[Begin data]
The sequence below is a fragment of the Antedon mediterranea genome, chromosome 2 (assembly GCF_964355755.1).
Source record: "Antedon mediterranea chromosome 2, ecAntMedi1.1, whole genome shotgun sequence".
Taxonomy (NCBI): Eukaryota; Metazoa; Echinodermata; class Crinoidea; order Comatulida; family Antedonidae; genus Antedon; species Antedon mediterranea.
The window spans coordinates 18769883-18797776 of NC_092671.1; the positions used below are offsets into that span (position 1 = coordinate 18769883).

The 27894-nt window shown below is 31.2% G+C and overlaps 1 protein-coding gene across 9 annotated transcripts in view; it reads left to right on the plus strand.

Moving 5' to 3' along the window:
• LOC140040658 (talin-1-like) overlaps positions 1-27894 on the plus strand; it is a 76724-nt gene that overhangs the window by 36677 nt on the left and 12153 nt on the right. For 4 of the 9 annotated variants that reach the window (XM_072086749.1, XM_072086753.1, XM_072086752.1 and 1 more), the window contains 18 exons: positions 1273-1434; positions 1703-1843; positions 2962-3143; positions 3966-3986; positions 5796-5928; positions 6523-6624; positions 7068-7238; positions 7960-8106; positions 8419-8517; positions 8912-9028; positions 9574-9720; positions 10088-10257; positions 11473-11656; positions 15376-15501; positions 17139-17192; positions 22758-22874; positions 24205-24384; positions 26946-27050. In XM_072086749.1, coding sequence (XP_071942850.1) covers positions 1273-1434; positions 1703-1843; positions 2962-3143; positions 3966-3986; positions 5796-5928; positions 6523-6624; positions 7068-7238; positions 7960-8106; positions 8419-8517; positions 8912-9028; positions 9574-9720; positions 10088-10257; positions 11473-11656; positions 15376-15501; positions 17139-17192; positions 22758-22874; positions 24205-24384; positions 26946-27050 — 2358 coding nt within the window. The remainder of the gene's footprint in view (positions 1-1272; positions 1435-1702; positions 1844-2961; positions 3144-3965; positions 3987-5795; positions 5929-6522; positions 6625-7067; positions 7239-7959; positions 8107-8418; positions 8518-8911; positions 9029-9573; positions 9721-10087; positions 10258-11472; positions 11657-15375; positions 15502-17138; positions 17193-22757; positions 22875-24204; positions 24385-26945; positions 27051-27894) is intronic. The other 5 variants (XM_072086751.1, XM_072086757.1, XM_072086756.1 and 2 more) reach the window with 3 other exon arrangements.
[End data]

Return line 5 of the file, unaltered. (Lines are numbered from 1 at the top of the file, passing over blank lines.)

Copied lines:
The 27894-nt window shown below is 31.2% G+C and overlaps 1 protein-coding gene across 9 annotated transcripts in view; it reads left to right on the plus strand.